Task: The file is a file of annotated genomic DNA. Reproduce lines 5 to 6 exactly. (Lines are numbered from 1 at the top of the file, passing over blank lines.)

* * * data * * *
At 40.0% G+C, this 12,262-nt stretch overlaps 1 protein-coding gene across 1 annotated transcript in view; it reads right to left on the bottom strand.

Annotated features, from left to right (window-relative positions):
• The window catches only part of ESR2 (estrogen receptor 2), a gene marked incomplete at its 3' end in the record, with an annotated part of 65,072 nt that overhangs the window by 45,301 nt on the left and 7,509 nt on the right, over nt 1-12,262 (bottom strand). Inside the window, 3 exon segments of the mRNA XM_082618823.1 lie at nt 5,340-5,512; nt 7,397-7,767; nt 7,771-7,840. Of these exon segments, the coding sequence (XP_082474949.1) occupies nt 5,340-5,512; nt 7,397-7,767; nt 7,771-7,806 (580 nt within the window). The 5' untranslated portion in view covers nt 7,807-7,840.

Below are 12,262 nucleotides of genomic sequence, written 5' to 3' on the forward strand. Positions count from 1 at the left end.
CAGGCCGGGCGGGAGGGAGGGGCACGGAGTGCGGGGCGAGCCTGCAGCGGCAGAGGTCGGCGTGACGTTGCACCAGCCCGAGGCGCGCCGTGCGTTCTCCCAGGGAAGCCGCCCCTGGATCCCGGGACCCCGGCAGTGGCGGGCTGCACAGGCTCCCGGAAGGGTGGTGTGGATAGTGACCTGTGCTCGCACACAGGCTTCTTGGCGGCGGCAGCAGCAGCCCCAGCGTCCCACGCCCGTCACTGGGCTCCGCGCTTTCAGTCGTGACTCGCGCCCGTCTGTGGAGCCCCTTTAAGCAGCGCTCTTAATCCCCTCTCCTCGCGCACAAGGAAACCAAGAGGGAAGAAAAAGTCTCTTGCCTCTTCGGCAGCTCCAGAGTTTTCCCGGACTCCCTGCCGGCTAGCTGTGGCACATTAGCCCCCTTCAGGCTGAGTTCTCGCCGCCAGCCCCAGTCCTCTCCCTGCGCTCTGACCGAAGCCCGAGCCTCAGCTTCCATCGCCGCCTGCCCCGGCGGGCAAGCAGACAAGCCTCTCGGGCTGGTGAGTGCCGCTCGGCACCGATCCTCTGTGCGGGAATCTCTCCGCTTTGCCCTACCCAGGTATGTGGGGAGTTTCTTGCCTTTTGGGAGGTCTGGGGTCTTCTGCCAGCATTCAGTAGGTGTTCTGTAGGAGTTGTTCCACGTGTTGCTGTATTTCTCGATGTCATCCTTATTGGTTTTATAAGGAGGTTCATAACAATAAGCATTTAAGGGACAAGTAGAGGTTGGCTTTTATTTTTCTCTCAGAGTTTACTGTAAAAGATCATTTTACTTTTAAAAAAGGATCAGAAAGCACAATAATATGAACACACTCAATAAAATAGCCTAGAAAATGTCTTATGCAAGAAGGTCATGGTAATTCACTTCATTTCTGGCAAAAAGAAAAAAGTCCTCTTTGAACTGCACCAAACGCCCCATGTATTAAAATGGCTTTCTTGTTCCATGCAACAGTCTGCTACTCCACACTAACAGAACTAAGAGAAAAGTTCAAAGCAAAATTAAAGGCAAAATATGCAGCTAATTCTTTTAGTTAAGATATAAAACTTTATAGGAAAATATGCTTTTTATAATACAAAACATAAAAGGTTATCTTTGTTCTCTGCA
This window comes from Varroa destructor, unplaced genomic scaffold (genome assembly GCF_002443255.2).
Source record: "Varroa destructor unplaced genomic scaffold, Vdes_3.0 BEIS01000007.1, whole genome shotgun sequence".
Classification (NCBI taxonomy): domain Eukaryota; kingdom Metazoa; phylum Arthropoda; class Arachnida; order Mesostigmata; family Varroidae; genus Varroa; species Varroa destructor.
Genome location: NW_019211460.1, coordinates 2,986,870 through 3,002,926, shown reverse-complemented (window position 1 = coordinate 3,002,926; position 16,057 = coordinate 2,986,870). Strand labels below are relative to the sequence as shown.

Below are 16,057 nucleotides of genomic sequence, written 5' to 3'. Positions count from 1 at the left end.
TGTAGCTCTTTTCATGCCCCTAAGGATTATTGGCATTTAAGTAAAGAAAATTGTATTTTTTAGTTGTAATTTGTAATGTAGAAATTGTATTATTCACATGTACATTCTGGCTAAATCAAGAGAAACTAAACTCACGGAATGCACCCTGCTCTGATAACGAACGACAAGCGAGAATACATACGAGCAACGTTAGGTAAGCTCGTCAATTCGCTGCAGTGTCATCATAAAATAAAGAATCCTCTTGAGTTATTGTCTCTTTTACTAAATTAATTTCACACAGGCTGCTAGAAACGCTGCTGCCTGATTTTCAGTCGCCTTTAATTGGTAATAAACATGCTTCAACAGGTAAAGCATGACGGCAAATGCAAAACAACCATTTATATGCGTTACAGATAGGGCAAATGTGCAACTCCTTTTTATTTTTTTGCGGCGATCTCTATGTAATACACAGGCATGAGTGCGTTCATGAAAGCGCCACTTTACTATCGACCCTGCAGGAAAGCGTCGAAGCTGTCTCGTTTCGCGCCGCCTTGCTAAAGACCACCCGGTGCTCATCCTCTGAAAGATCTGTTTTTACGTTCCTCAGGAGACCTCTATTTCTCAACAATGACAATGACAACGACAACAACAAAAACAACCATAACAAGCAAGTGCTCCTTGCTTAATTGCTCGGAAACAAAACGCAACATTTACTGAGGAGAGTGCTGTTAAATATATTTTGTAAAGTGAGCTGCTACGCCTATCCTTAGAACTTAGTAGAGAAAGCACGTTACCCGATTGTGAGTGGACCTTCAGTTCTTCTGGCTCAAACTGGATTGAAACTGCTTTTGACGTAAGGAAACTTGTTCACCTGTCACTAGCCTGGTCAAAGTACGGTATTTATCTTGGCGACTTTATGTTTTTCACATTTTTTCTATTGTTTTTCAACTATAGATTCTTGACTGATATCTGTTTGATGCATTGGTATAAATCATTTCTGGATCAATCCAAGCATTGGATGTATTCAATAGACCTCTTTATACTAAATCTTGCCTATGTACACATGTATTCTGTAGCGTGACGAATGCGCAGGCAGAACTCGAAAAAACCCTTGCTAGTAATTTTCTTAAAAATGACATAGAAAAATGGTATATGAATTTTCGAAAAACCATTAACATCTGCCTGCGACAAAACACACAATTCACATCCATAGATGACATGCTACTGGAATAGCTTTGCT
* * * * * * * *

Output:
CAGGCCGGGCGGGAGGGAGGGGCACGGAGTGCGGGGCGAGCCTGCAGCGGCAGAGGTCGGCGTGACGTTGCACCAGCCCGAGGCGCGCCGTGCGTTCTCCCAGGGAAGCCGCCCCTGGATCCCGGGACCCCGGCAGTGGCGGGCTGCACAGGCTCCCGGAAGGGTGGTGTGGATAGTGACCTGTGCTCGCACACAGGCTTCTTGGCGGCGGCAGCAGCAGCCCCAGCGTCCCACGCCCGTCACTGGGCTCCGCGCTTTCAGTCGTGACTCGCGCCCGTCTGTGGAGCCCCTTTAAGCAGCGCTCTTAATCCCCTCTCCTCGCGCACAAGGAAACCAAGAGGGAAGAAAAAGTCTCTTGCCTCTTCGGCAGCTCCAGAGTTTTCCCGGACTCCCTGCCGGCTAGCTGTGGCACATTAGCCCCCTTCAGGCTGAGTTCTCGCCGCCAGCCCCAGTCCTCTCCCTGCGCTCTGACCGAAGCCCGAGCCTCAGCTTCCATCGCCGCCTGCCCCGGCGGGCAAGCAGACAAGCCTCTCGGGCTGGTGAGTGCCGCTCGGCACCGATCCTCTGTGCGGGAATCTCTCCGCTTTGCCCTACCCAGGTATGTGGGGAGTTTCTTGCCTTTTGGGAGGTCTGGGGTCTTCTGCCAGCATTCAGTAGGTGTTCTGTAGGAGTTGTTCCACGTGTTGCTGTATTTCTCGATGTCATCCTTATTGGTTTTATAAGGAGGTTCATAACAATAAGCATTTAAGGGACAAGTAGAGGTTGGCTTTTATTTTTCTCTCAGAGTTTACTGTAAAAGATCATTTTACTTTTAAAAAAGGATCAGAAAGCACAATAATATGAACACACTCAATAAAATAGCCTAGAAAATGTCTTATGCAAGAAGGTCATGGTAATTCACTTCATTTCTGGCAAAAAGAAAAAAGTCCTCTTTGAACTGCACCAAACGCCCCATGTATTAAAATGGCTTTCTTGTTCCATGCAACAGTCTGCTACTCCACACTAACAGAACTAAGAGAAAAGTTCAAAGCAAAATTAAAGGCAAAATATGCAGCTAATTCTTTTAGTTAAGATATAAAACTTTATAGGAAAATATGCTTTTTATAATACAAAACATAAAAGGTTATCTTTGTTCTCTGCA
This window comes from Varroa destructor, unplaced genomic scaffold (genome assembly GCF_002443255.2).